By contrast, the fourth proposal would provide for Eurozone wide risk sharing. In that way, bank funding costs would still be different according to a bank’s solvency position but no longer by its location of headquarters. The advantage of such a scheme would be that the quality of deposit insurance would be equalised across countries. Such a scheme would also best correspond to a centralised supervision by the Single Supervisory Mechanism and could be compulsory for all the banks directly supervised. However, the scheme would also require that other national policies cannot be used in a way so as to free-ride on the European insurance, creating potentially significant moral hazard problems.
To conclude, a genuine banking union that fulfils the aim of “breaking the vicious circle between banks and sovereigns” would require option D. This option, however, raises questions as regards transition problems as well as governance when some national policies remain in place. Before providing such a full European deposit insurance, it is certainly necessary to reduce the national sovereign risk on banks’ balance sheets, for example by introducing some form of large exposure rules. Also, a full European deposit insurance would require a European fiscal backstop.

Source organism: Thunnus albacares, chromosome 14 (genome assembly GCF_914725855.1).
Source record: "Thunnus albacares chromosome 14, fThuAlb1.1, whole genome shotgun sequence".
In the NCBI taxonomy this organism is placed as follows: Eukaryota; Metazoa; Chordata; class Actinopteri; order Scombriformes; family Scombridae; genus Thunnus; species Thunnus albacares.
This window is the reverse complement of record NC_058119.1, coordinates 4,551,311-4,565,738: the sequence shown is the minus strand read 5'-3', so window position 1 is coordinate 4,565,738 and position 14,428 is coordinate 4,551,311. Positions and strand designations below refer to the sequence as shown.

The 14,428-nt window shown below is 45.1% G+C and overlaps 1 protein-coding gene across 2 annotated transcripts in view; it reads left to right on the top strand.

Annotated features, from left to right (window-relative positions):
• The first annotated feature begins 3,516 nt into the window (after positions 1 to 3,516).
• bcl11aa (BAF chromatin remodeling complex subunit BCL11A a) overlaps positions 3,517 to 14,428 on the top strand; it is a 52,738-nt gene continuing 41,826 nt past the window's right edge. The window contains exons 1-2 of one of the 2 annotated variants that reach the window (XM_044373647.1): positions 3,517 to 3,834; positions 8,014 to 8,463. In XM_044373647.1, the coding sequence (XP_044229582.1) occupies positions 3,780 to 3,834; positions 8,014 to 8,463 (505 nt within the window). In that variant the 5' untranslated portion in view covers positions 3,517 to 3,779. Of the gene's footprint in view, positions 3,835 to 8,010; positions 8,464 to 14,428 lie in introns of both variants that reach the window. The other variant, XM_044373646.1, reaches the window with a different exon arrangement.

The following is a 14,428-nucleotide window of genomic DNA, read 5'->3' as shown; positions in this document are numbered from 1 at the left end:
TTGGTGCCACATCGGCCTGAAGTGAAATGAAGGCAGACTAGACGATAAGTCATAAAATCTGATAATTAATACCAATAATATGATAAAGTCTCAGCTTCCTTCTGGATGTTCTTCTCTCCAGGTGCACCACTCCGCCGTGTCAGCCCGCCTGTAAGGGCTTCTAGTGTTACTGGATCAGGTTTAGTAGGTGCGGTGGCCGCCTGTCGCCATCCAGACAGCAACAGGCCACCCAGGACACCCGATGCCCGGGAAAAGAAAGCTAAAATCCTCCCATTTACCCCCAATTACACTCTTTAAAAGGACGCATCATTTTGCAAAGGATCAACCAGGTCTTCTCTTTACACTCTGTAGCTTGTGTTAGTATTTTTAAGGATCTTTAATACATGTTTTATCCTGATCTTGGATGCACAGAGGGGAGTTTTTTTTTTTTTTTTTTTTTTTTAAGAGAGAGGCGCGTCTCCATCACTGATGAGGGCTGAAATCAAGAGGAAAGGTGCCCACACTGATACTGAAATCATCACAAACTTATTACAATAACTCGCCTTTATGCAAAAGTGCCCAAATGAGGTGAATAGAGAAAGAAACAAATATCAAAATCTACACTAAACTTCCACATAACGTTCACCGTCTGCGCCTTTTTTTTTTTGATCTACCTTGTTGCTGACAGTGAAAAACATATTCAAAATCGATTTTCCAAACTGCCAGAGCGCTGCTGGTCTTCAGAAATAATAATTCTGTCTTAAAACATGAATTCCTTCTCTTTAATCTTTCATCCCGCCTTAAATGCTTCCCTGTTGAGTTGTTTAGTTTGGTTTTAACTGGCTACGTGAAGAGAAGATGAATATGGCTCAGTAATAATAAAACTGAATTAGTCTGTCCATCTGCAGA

In contrast, option A and B would not per se justify any move in the direction of large exposure rules as the national sovereigns remain the ultimate back-stops.
ECB (2015), Opinion of the European Central Bank of 2 September 2015 on bank resolution (CON/2015/31), Frankfurt.
German non-paper (2015), “The EZ needs a stronger Banking Union, but must get it right”, 8 September, Berlin.
Gros, D (2013), “Principles of a Two-Tier European Deposit (Re-)Insurance System”, CEPS Policy Brief No. 287, 17 April, Brussels.
Gros, D and D Schoenmaker (2014), “European Deposit Insurance and Resolution in the Banking Union”, Journal of Common Market Studies 52: 529-546.
Veron, N (2012), “Is Europe ready for Banking Union?”, Blogpost, 18 May, Bruegel, Brussels.